Along these lines, Bailey raises an interesting question when he asks, what are the boundaries “between apologetic preparation and evangelical witness?” (194). This is a useful question. We need to resist making a stark divide between apologetics and evangelism. Francis Schaeffer hints at this when he used the language of “pre-evangelism,” which seems to be a good way to describe part of what Bailey is after. In some respects, what many apologists may glean from his book is how to broaden the scope of their conversations, recognizing that people’s unique path into faith may be longer and/or more circuitous than we’ve imagined.
In summary, Bailey reminds us that his approach to imaginative apologetics “gives methodological priority to the aesthetic dimension” (229). “To invite another person to explore the Christian way of seeing means meeting them where they are, clearing a space for mutual understanding, and showing hospitality toward their doubt and unbelief” (233). Moreover, “reimagining apologetics invites exploration of a larger vision of the world” (232).
Whether we fully employ the tactics, flavor, and assumptions of Bailey’s proposal, good apologetics most certainly should speak to the whole person, reminding them that we are all caught up in the drama of God’s story. And He, the great playwright and director, graciously and lovingly is inviting us to play our part.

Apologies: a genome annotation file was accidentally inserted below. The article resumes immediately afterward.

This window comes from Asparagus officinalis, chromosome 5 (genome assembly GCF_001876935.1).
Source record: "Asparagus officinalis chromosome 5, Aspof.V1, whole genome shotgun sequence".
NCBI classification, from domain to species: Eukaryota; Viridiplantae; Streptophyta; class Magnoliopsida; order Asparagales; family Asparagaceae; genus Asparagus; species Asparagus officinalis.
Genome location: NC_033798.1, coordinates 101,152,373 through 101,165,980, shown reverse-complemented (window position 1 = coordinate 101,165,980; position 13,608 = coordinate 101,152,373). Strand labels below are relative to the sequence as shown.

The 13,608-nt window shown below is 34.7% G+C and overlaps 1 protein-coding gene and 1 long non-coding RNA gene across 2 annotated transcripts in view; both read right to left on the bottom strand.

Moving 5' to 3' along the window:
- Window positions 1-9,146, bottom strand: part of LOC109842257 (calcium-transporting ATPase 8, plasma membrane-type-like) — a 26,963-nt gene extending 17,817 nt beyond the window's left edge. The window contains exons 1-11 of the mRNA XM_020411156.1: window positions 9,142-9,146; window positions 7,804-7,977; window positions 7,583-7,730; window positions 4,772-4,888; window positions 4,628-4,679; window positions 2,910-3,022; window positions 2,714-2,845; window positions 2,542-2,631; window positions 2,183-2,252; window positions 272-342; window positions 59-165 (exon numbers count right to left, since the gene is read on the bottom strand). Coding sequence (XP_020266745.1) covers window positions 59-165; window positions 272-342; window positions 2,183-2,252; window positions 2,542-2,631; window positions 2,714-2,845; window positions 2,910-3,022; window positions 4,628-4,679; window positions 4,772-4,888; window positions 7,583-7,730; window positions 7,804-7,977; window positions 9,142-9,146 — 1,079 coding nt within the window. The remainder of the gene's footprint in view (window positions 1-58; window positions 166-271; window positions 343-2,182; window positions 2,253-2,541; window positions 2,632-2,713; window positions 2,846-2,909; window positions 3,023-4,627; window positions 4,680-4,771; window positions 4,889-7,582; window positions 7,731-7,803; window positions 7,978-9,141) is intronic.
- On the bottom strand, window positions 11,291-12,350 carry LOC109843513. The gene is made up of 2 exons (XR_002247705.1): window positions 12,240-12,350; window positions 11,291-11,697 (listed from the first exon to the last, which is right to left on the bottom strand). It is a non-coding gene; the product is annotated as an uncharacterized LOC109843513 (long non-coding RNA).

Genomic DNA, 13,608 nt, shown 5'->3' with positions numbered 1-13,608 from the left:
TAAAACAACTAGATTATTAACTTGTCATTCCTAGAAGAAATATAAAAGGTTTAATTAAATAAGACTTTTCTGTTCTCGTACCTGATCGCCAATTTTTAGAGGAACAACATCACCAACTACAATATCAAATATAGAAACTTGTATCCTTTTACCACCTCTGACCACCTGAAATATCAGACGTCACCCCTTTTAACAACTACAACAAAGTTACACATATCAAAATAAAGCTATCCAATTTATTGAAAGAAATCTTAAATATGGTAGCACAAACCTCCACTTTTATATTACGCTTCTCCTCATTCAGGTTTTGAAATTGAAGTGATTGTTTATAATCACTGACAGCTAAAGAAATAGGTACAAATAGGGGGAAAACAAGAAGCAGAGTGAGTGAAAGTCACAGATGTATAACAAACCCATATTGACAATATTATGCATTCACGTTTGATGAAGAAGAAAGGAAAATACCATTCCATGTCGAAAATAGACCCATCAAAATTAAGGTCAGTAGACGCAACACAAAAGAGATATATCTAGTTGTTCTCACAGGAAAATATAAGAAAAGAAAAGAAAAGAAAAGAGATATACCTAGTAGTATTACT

Of course, Romanticism calls attention to the largely British-American emphases of many nineteenth century poets and philosophers in which the rational took a backseat to the emotion. As Carl Trueman helpfully charts in his recent and powerful tome, The Rise and Triumph of the Therapeutic, we’re very much living with the weight of that costly legacy.
Bailey is also to be commended for taking some time on pages 207 to 222 to deal with potential problems and shortcomings in his argument. Credit him for being up front about those and trying to offer honest rebuttals.
In Making Sense of God, Tim Keller calls attention to the way that meaningshould be added to our apologetic toolkit. In some sense, his book does this in a more accessible way, though it doesn’t deal with the imagination in as developed of a way.
In a related way, the actual definition of imagination is very much at the crux of this proposal. Is imagination best seen as its own anthropological faculty, subordinate faculty to intellect, desire, and/or practice, or a link between them? One could extend such questions into asking how imagination maps onto one’s approach to general revelation.